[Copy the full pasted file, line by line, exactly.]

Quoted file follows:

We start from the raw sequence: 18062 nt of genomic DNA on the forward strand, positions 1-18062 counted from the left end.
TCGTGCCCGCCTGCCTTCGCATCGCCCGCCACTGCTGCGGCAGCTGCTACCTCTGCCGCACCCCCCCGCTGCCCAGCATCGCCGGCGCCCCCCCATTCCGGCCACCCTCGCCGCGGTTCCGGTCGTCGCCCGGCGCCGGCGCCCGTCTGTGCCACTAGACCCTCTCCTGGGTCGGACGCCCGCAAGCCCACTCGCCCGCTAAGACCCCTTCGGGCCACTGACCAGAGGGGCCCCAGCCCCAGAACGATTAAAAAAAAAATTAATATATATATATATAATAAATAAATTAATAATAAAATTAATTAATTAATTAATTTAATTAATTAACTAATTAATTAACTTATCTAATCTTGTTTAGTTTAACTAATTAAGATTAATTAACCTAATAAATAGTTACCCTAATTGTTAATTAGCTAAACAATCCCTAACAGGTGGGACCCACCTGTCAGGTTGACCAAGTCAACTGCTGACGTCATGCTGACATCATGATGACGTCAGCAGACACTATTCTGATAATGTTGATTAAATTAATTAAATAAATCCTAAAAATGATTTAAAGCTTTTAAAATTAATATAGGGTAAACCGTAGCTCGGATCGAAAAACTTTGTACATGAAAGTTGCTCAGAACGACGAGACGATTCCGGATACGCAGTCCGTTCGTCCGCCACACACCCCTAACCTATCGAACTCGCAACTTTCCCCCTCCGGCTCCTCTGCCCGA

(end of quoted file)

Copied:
We start from the raw sequence: 18062 nt of genomic DNA on the forward strand, positions 1-18062 counted from the left end.
TCGTGCCCGCCTGCCTTCGCATCGCCCGCCACTGCTGCGGCAGCTGCTACCTCTGCCGCACCCCCCCGCTGCCCAGCATCGCCGGCGCCCCCCCATTCCGGCCACCCTCGCCGCGGTTCCGGTCGTCGCCCGGCGCCGGCGCCCGTCTGTGCCACTAGACCCTCTCCTGGGTCGGACGCCCGCAAGCCCACTCGCCCGCTAAGACCCCTTCGGGCCACTGACCAGAGGGGCCCCAGCCCCAGAACGATTAAAAAAAAAATTAATATATATATATATAATAAATAAATTAATAATAAAATTAATTAATTAATTAATTTAATTAATTAACTAATTAATTAACTTATCTAATCTTGTTTAGTTTAACTAATTAAGATTAATTAACCTAATAAATAGTTACCCTAATTGTTAATTAGCTAAACAATCCCTAACAGGTGGGACCCACCTGTCAGGTTGACCAAGTCAACTGCTGACGTCATGCTGACATCATGATGACGTCAGCAGACACTATTCTGATAATGTTGATTAAATTAATTAAATAAATCCTAAAAATGATTTAAAGCTTTTAAAATTAATATAGGGTAAACCGTAGCTCGGATCGAAAAACTTTGTACATGAAAGTTGCTCAGAACGACGAGACGATTCCGGATACGCAGTCCGTTCGTCCGCCACACACCCCTAACCTATCGAACTCGCAACTTTCCCCCTCCGGCTCCTCTGCCCGA